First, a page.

Bone metastases (BMs) in patients with neuroendocrine neoplasms (NENs): Prevalence and clinical management in a tertiary cancer centre

Jonathan Lim, Hussain Raja, D'Arienzo Paolo, Jorge Barriuso, Mairead Mcnamara, Richard Hubner, Wasat Mansoor, Juan Valle, Angela Lamarca

Research output: Contribution to conferenceAbstractpeer-review


Background: Bone metastases (BMs) are rare in neuroendocrine neoplasms (NENs). There is no global consensus on the optimal management, and treatment is often extrapolated from experience in other tumour groups. The aim of this study was to review the current management and outcomes of patients with BMs in NENs.

Method: A retrospective study was performed of all patients with NENs, except G3 lung NENs, treated at a tertiary centre from April 2002–March 2018. Baseline characteristics, nature of BMs, treatment received and overall survival were evaluated. Statistical analyses were performed using SPSSv23.0/STATAv12.

Results: A total of 1459 patients were screened; of these 85 (7%) had BMs; median age 58 years (IQR 47.5–67.5). The majority had a gastro-entero-pancreatic primary (49%, n=42) followed by lung (25%, n=21), unknown primary (20%, n=17), and ‘others’ (6%, n=5). Two-thirds (n=57) had G1-2 neuroendocrine tumours, and 41% (n=35) had functional disease. Twenty-four patients (28%) presented with de novo BMs at first NEN diagnosis, and 47 patients (55%) developed BMs synchronously with other distant metastases. In the remaining 38 patients (45%) in whom BMs were ‘late events’, median time to development of BMs was 14.0 months (95%-CI 3.1–24.9). BMs were ‘widespread’ in 61% (n=52). Although only 35% (n=30) reported symptoms at initial diagnosis of BMs, the majority (78%) later developed symptoms (pain/hypercalcaemia 64%, skeletal-related events 20%). BMs were mainly managed with analgesia (44%, n=37). Radiotherapy and bisphosphonates were used in 34% (n=29) and 22% (n=19), respectively. Surgery was rarely performed (2%, n=2). The main reason for not requiring radiotherapy and/or bisphosphonates was that pain was adequately controlled with analgesia and/or systemic treatment. After a median follow-up of 30.9 months and 68% deaths, median overall survival from identification of BMs was 31.0 months (95%-CI 19.6–42.4) and 18.9 months (95%-CI 8.7–29.1) from time of development of BMs-related symptoms.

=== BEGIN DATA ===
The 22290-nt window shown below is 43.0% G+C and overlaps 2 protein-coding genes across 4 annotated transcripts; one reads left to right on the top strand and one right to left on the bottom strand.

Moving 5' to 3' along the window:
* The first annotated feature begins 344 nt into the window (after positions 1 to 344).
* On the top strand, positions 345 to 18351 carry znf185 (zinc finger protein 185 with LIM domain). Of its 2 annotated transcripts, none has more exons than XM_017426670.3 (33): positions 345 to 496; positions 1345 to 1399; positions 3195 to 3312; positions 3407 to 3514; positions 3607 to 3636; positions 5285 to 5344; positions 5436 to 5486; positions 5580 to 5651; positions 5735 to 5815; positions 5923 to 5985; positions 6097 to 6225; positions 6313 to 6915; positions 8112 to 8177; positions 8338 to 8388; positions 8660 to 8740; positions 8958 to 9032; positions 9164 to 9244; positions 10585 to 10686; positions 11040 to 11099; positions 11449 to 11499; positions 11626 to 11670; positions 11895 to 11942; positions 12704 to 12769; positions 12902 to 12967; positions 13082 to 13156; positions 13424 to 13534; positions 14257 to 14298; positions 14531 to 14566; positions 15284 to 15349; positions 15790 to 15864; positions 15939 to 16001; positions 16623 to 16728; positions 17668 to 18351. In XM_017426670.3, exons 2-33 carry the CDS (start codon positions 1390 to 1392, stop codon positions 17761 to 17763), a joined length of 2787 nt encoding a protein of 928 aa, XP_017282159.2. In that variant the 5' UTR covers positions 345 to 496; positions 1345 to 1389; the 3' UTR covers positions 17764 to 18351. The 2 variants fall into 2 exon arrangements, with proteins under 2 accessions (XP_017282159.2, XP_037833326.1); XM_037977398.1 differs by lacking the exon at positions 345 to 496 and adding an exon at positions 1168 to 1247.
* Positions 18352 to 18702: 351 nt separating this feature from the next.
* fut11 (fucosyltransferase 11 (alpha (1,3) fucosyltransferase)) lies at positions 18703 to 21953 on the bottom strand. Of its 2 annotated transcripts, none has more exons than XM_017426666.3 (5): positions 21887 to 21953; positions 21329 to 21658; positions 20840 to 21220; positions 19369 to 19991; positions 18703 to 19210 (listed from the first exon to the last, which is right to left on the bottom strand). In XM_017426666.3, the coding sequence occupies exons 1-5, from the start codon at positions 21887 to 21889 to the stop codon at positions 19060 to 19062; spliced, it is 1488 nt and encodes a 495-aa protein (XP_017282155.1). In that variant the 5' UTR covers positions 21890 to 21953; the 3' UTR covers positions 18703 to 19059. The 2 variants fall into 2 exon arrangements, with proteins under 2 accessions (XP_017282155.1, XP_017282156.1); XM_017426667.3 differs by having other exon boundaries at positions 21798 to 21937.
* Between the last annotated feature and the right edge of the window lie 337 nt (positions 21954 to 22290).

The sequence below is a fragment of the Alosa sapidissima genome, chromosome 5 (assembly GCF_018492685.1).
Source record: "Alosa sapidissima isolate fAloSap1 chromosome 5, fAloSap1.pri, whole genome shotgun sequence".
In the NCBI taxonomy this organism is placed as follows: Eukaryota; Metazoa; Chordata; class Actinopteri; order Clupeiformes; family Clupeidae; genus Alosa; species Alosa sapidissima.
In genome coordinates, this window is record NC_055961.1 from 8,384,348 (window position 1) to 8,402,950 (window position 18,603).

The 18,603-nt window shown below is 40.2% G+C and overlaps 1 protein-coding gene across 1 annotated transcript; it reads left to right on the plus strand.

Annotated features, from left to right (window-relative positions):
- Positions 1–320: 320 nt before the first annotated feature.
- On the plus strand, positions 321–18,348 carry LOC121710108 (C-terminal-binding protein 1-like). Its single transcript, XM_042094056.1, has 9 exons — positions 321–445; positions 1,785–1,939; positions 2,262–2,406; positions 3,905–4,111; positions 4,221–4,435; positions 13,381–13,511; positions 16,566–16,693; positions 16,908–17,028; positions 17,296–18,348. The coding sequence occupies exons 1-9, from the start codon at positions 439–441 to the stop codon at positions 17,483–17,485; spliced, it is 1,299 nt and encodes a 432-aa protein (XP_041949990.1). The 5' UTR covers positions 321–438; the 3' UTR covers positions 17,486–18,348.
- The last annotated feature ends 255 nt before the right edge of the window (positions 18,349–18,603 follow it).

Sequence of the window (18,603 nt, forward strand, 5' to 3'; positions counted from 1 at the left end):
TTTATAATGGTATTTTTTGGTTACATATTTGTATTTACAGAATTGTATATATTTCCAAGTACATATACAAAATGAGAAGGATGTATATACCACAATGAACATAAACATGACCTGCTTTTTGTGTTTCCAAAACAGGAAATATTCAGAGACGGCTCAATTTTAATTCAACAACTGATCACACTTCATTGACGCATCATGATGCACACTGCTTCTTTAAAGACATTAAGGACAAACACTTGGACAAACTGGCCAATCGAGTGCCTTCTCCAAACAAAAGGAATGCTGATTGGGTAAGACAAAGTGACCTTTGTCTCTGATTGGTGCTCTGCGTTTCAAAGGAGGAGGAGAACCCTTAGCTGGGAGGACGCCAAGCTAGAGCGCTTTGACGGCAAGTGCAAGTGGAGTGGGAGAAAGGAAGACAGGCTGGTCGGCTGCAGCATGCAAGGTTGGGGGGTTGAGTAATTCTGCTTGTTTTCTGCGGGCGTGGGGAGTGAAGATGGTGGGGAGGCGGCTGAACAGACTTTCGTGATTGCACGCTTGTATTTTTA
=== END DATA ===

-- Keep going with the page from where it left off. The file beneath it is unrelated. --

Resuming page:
Conclusion: Most patients with BMs will develop symptoms. Although the majority appear to be adequately managed with analgesia, the utility of radiotherapy and/or bisphosphonates should be prospectively and systematically explored further for its potential impact on patient outcomes (both in terms of survival and quality of life).
Original languageEnglish
Publication statusPublished - Dec 2018
EventUKINETS 2018 - Hilton Deansgate, Manchester, United Kingdom
Duration: 10 Dec 201810 Dec 2018


ConferenceUKINETS 2018
Country/TerritoryUnited Kingdom


  • Bone metastases
  • neuroendocrine neoplasms
  • clinical management

Research Beacons, Institutes and Platforms

  • Manchester Cancer Research Centre


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